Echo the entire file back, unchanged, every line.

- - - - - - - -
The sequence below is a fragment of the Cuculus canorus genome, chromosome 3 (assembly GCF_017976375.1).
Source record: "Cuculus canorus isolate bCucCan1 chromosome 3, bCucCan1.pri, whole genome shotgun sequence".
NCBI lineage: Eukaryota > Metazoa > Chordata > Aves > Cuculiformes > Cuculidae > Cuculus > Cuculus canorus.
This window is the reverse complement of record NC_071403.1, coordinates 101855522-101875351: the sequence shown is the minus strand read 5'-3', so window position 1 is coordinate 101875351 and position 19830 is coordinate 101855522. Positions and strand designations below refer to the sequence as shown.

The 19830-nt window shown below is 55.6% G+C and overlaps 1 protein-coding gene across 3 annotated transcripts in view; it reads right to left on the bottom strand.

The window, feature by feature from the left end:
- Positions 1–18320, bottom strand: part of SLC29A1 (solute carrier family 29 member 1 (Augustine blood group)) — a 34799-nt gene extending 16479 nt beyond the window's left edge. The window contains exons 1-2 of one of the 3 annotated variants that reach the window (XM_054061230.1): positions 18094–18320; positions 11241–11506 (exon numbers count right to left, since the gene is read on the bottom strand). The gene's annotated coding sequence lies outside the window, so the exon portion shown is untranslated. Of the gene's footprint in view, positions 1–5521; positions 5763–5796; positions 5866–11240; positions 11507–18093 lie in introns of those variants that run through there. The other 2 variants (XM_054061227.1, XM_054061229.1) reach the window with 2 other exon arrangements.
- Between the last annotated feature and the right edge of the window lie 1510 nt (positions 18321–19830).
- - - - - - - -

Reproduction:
The sequence below is a fragment of the Cuculus canorus genome, chromosome 3 (assembly GCF_017976375.1).
Source record: "Cuculus canorus isolate bCucCan1 chromosome 3, bCucCan1.pri, whole genome shotgun sequence".
NCBI lineage: Eukaryota > Metazoa > Chordata > Aves > Cuculiformes > Cuculidae > Cuculus > Cuculus canorus.
This window is the reverse complement of record NC_071403.1, coordinates 101855522-101875351: the sequence shown is the minus strand read 5'-3', so window position 1 is coordinate 101875351 and position 19830 is coordinate 101855522. Positions and strand designations below refer to the sequence as shown.

The 19830-nt window shown below is 55.6% G+C and overlaps 1 protein-coding gene across 3 annotated transcripts in view; it reads right to left on the bottom strand.

The window, feature by feature from the left end:
- Positions 1–18320, bottom strand: part of SLC29A1 (solute carrier family 29 member 1 (Augustine blood group)) — a 34799-nt gene extending 16479 nt beyond the window's left edge. The window contains exons 1-2 of one of the 3 annotated variants that reach the window (XM_054061230.1): positions 18094–18320; positions 11241–11506 (exon numbers count right to left, since the gene is read on the bottom strand). The gene's annotated coding sequence lies outside the window, so the exon portion shown is untranslated. Of the gene's footprint in view, positions 1–5521; positions 5763–5796; positions 5866–11240; positions 11507–18093 lie in introns of those variants that run through there. The other 2 variants (XM_054061227.1, XM_054061229.1) reach the window with 2 other exon arrangements.
- Between the last annotated feature and the right edge of the window lie 1510 nt (positions 18321–19830).